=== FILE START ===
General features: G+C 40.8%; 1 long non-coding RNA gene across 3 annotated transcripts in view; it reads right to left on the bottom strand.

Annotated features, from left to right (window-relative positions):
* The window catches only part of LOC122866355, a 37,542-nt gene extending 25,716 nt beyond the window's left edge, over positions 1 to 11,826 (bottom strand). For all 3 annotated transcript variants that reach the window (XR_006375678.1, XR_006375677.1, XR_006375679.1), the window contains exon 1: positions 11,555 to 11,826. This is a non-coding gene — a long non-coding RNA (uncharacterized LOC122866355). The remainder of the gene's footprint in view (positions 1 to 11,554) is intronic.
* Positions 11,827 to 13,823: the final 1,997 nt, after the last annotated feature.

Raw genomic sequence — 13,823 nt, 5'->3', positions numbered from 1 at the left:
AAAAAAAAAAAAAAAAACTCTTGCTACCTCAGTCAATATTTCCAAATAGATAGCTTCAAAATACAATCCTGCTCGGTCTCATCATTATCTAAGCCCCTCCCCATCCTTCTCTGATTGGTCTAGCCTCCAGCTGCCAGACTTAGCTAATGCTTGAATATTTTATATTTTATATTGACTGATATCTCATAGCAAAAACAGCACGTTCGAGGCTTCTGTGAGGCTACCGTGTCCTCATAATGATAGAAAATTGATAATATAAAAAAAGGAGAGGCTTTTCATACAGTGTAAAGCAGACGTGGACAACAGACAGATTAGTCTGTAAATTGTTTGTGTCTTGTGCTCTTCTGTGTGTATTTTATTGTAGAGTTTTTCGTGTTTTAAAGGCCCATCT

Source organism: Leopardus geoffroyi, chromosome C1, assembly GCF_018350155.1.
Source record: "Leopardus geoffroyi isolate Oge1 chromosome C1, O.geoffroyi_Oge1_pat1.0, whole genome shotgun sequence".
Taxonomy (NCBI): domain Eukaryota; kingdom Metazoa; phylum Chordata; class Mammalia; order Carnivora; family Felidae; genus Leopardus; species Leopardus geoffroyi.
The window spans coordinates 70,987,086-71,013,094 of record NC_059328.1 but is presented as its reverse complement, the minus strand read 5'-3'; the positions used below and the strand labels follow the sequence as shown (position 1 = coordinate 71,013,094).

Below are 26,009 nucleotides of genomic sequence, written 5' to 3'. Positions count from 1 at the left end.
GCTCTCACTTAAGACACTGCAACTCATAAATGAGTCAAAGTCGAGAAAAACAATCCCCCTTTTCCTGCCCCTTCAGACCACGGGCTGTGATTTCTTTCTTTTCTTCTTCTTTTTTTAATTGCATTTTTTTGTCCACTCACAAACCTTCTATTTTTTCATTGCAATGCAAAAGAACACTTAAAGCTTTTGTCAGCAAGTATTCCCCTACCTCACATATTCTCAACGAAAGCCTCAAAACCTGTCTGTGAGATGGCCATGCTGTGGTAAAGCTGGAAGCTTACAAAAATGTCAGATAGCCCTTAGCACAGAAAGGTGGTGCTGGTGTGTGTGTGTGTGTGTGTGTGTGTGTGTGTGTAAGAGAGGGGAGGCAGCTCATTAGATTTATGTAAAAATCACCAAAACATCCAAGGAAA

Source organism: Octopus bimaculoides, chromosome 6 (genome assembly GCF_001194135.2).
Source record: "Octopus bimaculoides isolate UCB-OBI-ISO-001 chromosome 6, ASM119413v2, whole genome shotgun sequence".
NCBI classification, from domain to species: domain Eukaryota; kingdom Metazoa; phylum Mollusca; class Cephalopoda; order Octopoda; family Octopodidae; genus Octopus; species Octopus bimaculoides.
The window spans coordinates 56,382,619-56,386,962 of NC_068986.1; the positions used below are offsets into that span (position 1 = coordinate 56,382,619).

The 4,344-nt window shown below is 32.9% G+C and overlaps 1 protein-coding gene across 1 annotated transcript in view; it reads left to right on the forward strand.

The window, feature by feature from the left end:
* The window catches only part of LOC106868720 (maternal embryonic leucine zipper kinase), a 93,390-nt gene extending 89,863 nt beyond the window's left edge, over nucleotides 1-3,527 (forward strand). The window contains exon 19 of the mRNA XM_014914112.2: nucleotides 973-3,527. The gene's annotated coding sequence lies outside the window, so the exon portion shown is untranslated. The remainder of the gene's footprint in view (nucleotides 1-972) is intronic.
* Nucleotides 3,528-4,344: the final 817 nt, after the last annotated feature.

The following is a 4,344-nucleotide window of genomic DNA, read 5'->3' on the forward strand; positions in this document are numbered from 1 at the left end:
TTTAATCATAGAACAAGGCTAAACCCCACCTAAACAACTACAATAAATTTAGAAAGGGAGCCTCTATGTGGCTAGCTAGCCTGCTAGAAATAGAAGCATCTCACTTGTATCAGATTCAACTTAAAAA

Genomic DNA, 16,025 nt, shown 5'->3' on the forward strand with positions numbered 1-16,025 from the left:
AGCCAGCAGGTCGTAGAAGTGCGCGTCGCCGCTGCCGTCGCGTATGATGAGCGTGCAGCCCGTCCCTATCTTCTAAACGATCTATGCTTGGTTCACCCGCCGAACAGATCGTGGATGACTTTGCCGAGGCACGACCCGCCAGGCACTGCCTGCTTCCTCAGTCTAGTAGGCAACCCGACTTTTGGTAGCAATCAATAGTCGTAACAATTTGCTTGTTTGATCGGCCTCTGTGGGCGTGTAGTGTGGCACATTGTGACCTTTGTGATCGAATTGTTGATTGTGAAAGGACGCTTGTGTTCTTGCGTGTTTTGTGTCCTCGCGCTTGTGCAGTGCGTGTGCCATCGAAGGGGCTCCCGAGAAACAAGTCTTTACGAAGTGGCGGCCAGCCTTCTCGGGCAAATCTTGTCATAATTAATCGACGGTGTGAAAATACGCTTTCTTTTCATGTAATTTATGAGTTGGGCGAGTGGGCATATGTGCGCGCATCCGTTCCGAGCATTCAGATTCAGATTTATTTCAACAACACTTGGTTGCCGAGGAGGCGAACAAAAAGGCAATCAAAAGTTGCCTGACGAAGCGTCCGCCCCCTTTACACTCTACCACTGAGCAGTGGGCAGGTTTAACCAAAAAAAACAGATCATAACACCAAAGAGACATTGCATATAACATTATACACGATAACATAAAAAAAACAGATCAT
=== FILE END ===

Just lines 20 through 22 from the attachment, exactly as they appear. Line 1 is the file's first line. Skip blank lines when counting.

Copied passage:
* Nucleotides 3,528-4,344: the final 817 nt, after the last annotated feature.

The following is a 4,344-nucleotide window of genomic DNA, read 5'->3' on the forward strand; positions in this document are numbered from 1 at the left end:
TTTAATCATAGAACAAGGCTAAACCCCACCTAAACAACTACAATAAATTTAGAAAGGGAGCCTCTATGTGGCTAGCTAGCCTGCTAGAAATAGAAGCATCTCACTTGTATCAGATTCAACTTAAAAA